Study confirms single blood test can help identify pre-eclampsia risk

Tommy’s researchers say their findings should make the test more accessible to women and birthing people around the world

A single blood test is enough to help identify women and birthing people who are most at risk of developing severe pre-eclampsia and should be rolled out more widely, say researchers funded by Tommy's.

The study was a follow-up to the PARROT trial, which looked at the effectiveness of a test to measure the amount of a substance called placental growth factor (PlGF) in the blood during pregnancy.

The PARROT trial found the test could help work out which women with symptoms of pre-eclampsia were most at risk of developing severe complications from the condition. PlGF testing also helped to reduce the time it took to diagnose pre-eclampsia.

In the new PARROT-2 study, also funded by Tommy’s and published in The Lancet, the researchers found there was no benefit from repeating the test throughout pregnancy.

They say their findings should help to make the test more accessible and reduce the harm caused by pre-eclampsia.

PARROT-2 involved 1,252 women around the UK with suspected pre-eclampsia before 37 weeks of pregnancy.

The researchers found that if a woman’s first test showed an abnormal level of PlGF, that was enough to identify her as needing further monitoring and care for pre-eclampsia symptoms. There was no extra benefit from repeating the test as the pregnancy progressed.

Although extra tests enabled pre-eclampsia to be diagnosed more quickly, that did not lead to better outcomes for mothers or babies.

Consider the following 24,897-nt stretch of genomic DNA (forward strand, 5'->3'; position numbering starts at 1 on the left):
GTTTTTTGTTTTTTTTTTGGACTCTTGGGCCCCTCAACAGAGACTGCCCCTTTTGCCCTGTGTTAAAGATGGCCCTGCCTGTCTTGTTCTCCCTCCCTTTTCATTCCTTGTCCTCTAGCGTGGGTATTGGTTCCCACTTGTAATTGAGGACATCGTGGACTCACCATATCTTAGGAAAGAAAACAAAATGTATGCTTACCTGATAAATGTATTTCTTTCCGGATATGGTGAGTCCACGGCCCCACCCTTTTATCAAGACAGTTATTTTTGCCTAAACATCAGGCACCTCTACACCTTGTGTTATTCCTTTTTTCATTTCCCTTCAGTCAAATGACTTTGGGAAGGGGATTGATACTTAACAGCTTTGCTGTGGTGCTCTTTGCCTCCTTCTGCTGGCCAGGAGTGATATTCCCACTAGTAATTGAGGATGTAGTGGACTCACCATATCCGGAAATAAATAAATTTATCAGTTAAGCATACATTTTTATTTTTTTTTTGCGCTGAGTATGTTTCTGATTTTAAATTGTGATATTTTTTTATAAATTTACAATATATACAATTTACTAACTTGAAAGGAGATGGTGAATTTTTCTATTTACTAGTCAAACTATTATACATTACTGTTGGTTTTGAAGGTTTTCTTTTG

The researchers say: “[T]here is now a clear evidence base for implementation of initial PlGF-based testing, but without the necessity of higher costs associated with repeat PlGF-based testing.

“These results should therefore lower the barriers to more widespread, equitable adoption of initial PlGF-based testing, improving maternal health outcomes globally.”

Pre-eclampsia is a common and potentially serious complication of pregnancy, which in rare cases can cause the death of the mother or the stillbirth of her baby.  

Women with symptoms of pre-eclampsia may need to be admitted to hospital for treatment and monitoring. Some women become unwell very quickly and need to have their baby delivered straight away. Others will need long stays in hospital so that they can be observed.

However, most cases of pre-eclampsia are mild and have no effect on the pregnancy.

Kath Abrahams, Chief Executive of Tommy’s, said: 

“This important study funded by Tommy’s is a significant and positive step forwards in the drive to reduce the harm caused by pre-eclampsia.

“Following the breakthrough made by the previous Tommy’s funded PARROT study, we hope it will pave the way for PlGF testing for all women and birthing people who are thought to be at risk of pre-eclampsia, so that those most in need can be offered vital extra monitoring and support.”